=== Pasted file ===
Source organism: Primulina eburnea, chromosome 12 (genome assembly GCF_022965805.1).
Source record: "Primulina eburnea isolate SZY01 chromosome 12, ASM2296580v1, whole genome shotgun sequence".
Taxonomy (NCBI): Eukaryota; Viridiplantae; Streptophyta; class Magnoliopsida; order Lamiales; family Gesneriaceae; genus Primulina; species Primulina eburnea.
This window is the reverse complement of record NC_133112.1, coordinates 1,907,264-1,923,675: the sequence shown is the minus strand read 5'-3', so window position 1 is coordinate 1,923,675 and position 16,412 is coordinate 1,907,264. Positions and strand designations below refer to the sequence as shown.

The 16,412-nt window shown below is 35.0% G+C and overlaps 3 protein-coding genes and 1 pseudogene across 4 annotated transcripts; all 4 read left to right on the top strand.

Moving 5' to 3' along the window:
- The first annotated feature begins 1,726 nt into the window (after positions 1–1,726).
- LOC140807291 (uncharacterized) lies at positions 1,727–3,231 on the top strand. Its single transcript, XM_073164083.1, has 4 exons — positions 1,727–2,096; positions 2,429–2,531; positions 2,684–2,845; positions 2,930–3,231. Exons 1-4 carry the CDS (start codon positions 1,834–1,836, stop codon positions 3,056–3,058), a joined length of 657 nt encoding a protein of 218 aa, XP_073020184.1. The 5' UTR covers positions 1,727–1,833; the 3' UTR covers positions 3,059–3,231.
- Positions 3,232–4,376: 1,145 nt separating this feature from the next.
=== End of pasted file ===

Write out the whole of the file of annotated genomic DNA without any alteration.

Source organism: Primulina eburnea, chromosome 12 (genome assembly GCF_022965805.1).
Source record: "Primulina eburnea isolate SZY01 chromosome 12, ASM2296580v1, whole genome shotgun sequence".
Taxonomy (NCBI): Eukaryota; Viridiplantae; Streptophyta; class Magnoliopsida; order Lamiales; family Gesneriaceae; genus Primulina; species Primulina eburnea.
This window is the reverse complement of record NC_133112.1, coordinates 1,907,264-1,923,675: the sequence shown is the minus strand read 5'-3', so window position 1 is coordinate 1,923,675 and position 16,412 is coordinate 1,907,264. Positions and strand designations below refer to the sequence as shown.

The 16,412-nt window shown below is 35.0% G+C and overlaps 3 protein-coding genes and 1 pseudogene across 4 annotated transcripts; all 4 read left to right on the top strand.

Moving 5' to 3' along the window:
- The first annotated feature begins 1,726 nt into the window (after positions 1–1,726).
- LOC140807291 (uncharacterized) lies at positions 1,727–3,231 on the top strand. Its single transcript, XM_073164083.1, has 4 exons — positions 1,727–2,096; positions 2,429–2,531; positions 2,684–2,845; positions 2,930–3,231. Exons 1-4 carry the CDS (start codon positions 1,834–1,836, stop codon positions 3,056–3,058), a joined length of 657 nt encoding a protein of 218 aa, XP_073020184.1. The 5' UTR covers positions 1,727–1,833; the 3' UTR covers positions 3,059–3,231.
- Positions 3,232–4,376: 1,145 nt separating this feature from the next.